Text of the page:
Regionalization in Oneida County has never been and will never be anything more than taking from Utica (the poor) and giving to the suburbs (the rich).

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Monday, December 19, 2005

Fairness to Utica

Mayor Julian's editorial in the Sunday OD, and Mr. Schiavi's editorial in this week's Life and Times raise a number of interesting points. Both are "must reads" by anyone serious about moving the region forward.

Mr. Julian focuses on how the region has harmed/done nothing for Utica's taxbase. He can legitimately complain about jobs being moved from Utica to Rome when Uticans are hit in the pocketbook. He can also legitimately complain when Uticans pay for "regional" job development, but none of Utica's areas are promoted. Try to find Utica on the EDGE Website. It corroborates Mr. Julian's claim that Utica has been "relegated to its present status as a regional afterthought."

Mr. Schiavi focuses on the things that make the region uncompetitive, specifically high sales and property taxes, and high utility rates. He rightly complains that nothing has been done about them. Almost echoing Julian, he states,"Utica has been relegated to its back seat position by those who want it to remain there, by those who do not want to live next to the poor, the illiterate, the unemployed, the socially negligent, and the rest who cannot 'make it on their own.'" Of course, Mr. Schiavi is correct in his assessment. For years, those who could afford to do so left Utica for lower taxed suburbs, continued to use Utica amenities, and escaped their responsibilities to take care of its poor. Unlike most other counties in New York, only recently did Oneida County take over its cities' welfare burdens.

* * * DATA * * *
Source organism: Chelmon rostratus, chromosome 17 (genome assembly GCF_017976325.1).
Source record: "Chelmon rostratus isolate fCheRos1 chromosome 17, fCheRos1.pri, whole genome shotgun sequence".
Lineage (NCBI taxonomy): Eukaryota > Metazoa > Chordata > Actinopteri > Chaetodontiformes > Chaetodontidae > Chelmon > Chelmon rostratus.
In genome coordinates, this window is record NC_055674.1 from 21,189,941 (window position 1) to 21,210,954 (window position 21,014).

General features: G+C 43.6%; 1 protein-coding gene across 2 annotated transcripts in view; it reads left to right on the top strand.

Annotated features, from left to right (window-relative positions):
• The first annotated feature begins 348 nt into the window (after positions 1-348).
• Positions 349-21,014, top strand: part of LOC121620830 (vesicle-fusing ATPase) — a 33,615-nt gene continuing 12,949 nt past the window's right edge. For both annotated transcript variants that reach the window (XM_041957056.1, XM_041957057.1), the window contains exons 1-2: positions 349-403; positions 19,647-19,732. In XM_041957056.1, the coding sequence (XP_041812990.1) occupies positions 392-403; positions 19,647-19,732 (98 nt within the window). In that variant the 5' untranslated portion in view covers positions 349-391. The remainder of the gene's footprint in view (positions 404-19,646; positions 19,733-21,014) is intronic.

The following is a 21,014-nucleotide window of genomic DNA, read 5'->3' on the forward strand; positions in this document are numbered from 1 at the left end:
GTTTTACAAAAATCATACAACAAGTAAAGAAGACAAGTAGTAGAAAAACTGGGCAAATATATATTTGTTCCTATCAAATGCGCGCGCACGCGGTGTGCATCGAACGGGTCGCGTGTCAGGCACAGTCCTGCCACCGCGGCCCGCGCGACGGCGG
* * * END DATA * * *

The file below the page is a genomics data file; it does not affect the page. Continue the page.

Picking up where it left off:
There almost seems to be an intent of the regionalists to wipe "Utica" from everyone's consciousness, inaccurately substituting "Mohawk Valley" (which runs from Rome to Albany) in its place. If this is what is necessary to move the region forward, then, in fairness to Utica lets REALLY do it and fold the City of Utica into one county wide municipality along with Rome, New Hartford and all the other towns and villages. Such an action would certainly eliminate a lot of Mr. Julian's and Mr. Schiavi's concerns.

But somehow I don't think our elite really want this kind of regionalism to happen.

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Sunday, December 18, 2005

Musings on a former Mayor

I really don't want to defend Mr. Hanna -- like any of us he was right on some things, terribly wrong on others, BUT ...
->He was elected because he dared to say what people were thinking.
->He was not beholden to party bosses -- or the local elite -- or anyone for that matter (except the voters on election day).
->I think he really believed his sign "This Government belongs to the People" -- which is the truth..
->He knew the value of aesthetics: Utica never looked better. The gardens were at their peak. He knew the value of art in the streetscape. A walk through the well manicured parks with beautiful floral displays, a drive down the parkway with its newly lighted monuments -- you knew: "This is a CITY" in the best sense of the word -- the cultural center --- and you wanted to be part of it.